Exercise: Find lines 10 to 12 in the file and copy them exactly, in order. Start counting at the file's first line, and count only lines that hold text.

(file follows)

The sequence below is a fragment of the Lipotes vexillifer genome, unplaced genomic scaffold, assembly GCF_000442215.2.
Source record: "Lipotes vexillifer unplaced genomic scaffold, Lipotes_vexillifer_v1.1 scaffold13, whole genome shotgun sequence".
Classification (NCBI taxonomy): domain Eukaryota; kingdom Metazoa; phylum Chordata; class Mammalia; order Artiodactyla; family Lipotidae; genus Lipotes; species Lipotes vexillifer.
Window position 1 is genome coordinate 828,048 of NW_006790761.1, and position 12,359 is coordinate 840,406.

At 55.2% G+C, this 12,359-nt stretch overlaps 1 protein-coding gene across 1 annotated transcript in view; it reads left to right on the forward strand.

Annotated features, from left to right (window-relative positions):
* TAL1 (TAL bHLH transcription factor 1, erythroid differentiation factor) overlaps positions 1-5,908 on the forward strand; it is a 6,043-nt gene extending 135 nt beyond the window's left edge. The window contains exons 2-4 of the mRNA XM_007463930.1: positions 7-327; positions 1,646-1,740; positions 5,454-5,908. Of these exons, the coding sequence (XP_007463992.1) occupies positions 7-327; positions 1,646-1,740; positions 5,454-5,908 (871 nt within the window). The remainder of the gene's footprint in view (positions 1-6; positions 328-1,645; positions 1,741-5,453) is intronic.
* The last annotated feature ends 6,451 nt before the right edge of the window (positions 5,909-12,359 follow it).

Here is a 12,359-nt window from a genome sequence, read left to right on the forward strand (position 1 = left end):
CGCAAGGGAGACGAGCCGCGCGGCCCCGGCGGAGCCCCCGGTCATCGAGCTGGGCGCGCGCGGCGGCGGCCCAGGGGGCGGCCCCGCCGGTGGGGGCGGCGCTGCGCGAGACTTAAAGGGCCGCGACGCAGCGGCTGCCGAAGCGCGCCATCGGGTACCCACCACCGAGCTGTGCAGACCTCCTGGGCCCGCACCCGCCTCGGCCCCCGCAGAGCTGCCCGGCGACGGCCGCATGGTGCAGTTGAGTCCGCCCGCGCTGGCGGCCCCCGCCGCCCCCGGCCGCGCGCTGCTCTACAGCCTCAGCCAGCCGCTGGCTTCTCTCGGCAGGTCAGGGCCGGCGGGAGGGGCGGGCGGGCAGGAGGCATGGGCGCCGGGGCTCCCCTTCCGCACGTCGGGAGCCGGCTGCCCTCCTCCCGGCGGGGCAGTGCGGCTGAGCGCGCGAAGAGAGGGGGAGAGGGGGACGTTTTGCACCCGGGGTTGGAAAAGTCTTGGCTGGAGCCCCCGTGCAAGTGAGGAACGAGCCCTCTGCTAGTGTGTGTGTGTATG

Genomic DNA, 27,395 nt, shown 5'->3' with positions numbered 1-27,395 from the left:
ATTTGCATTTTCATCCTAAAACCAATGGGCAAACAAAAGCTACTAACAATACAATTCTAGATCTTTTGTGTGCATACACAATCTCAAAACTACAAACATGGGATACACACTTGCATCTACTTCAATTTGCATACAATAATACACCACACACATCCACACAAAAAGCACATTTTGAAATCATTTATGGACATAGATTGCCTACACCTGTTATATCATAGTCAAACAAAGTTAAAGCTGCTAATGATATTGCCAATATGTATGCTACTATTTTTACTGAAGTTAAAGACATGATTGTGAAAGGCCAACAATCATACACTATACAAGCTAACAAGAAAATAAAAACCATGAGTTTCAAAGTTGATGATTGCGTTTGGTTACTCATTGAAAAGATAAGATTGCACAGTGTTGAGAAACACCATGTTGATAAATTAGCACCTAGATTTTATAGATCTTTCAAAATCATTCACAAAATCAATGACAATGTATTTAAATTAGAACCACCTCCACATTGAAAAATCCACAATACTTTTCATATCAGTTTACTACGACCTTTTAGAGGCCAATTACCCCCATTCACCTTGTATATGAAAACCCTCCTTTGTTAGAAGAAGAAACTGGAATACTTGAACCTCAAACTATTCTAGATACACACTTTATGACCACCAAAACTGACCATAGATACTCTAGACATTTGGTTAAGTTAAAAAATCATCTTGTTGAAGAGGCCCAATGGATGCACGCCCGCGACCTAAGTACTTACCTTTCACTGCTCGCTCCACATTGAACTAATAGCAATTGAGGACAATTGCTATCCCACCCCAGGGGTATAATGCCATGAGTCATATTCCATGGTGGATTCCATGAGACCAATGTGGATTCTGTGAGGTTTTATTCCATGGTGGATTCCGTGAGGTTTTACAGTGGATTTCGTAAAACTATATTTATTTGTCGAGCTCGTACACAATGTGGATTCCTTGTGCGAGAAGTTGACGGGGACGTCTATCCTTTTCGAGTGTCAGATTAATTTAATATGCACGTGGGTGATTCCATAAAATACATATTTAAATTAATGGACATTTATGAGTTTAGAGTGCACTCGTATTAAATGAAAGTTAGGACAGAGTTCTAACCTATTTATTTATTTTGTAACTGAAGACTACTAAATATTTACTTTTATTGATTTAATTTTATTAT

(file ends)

CGCAAGGGAGACGAGCCGCGCGGCCCCGGCGGAGCCCCCGGTCATCGAGCTGGGCGCGCGCGGCGGCGGCCCAGGGGGCGGCCCCGCCGGTGGGGGCGGCGCTGCGCGAGACTTAAAGGGCCGCGACGCAGCGGCTGCCGAAGCGCGCCATCGGGTACCCACCACCGAGCTGTGCAGACCTCCTGGGCCCGCACCCGCCTCGGCCCCCGCAGAGCTGCCCGGCGACGGCCGCATGGTGCAGTTGAGTCCGCCCGCGCTGGCGGCCCCCGCCGCCCCCGGCCGCGCGCTGCTCTACAGCCTCAGCCAGCCGCTGGCTTCTCTCGGCAGGTCAGGGCCGGCGGGAGGGGCGGGCGGGCAGGAGGCATGGGCGCCGGGGCTCCCCTTCCGCACGTCGGGAGCCGGCTGCCCTCCTCCCGGCGGGGCAGTGCGGCTGAGCGCGCGAAGAGAGGGGGAGAGGGGGACGTTTTGCACCCGGGGTTGGAAAAGTCTTGGCTGGAGCCCCCGTGCAAGTGAGGAACGAGCCCTCTGCTAGTGTGTGTGTGTATG

Genomic DNA, 27,395 nt, shown 5'->3' with positions numbered 1-27,395 from the left:
ATTTGCATTTTCATCCTAAAACCAATGGGCAAACAAAAGCTACTAACAATACAATTCTAGATCTTTTGTGTGCATACACAATCTCAAAACTACAAACATGGGATACACACTTGCATCTACTTCAATTTGCATACAATAATACACCACACACATCCACACAAAAAGCACATTTTGAAATCATTTATGGACATAGATTGCCTACACCTGTTATATCATAGTCAAACAAAGTTAAAGCTGCTAATGATATTGCCAATATGTATGCTACTATTTTTACTGAAGTTAAAGACATGATTGTGAAAGGCCAACAATCATACACTATACAAGCTAACAAGAAAATAAAAACCATGAGTTTCAAAGTTGATGATTGCGTTTGGTTACTCATTGAAAAGATAAGATTGCACAGTGTTGAGAAACACCATGTTGATAAATTAGCACCTAGATTTTATAGATCTTTCAAAATCATTCACAAAATCAATGACAATGTATTTAAATTAGAACCACCTCCACATTGAAAAATCCACAATACTTTTCATATCAGTTTACTACGACCTTTTAGAGGCCAATTACCCCCATTCACCTTGTATATGAAAACCCTCCTTTGTTAGAAGAAGAAACTGGAATACTTGAACCTCAAACTATTCTAGATACACACTTTATGACCACCAAAACTGACCATAGATACTCTAGACATTTGGTTAAGTTAAAAAATCATCTTGTTGAAGAGGCCCAATGGATGCACGCCCGCGACCTAAGTACTTACCTTTCACTGCTCGCTCCACATTGAACTAATAGCAATTGAGGACAATTGCTATCCCACCCCAGGGGTATAATGCCATGAGTCATATTCCATGGTGGATTCCATGAGACCAATGTGGATTCTGTGAGGTTTTATTCCATGGTGGATTCCGTGAGGTTTTACAGTGGATTTCGTAAAACTATATTTATTTGTCGAGCTCGTACACAATGTGGATTCCTTGTGCGAGAAGTTGACGGGGACGTCTATCCTTTTCGAGTGTCAGATTAATTTAATATGCACGTGGGTGATTCCATAAAATACATATTTAAATTAATGGACATTTATGAGTTTAGAGTGCACTCGTATTAAATGAAAGTTAGGACAGAGTTCTAACCTATTTATTTATTTTGTAACTGAAGACTACTAAATATTTACTTTTATTGATTTAATTTTATTAT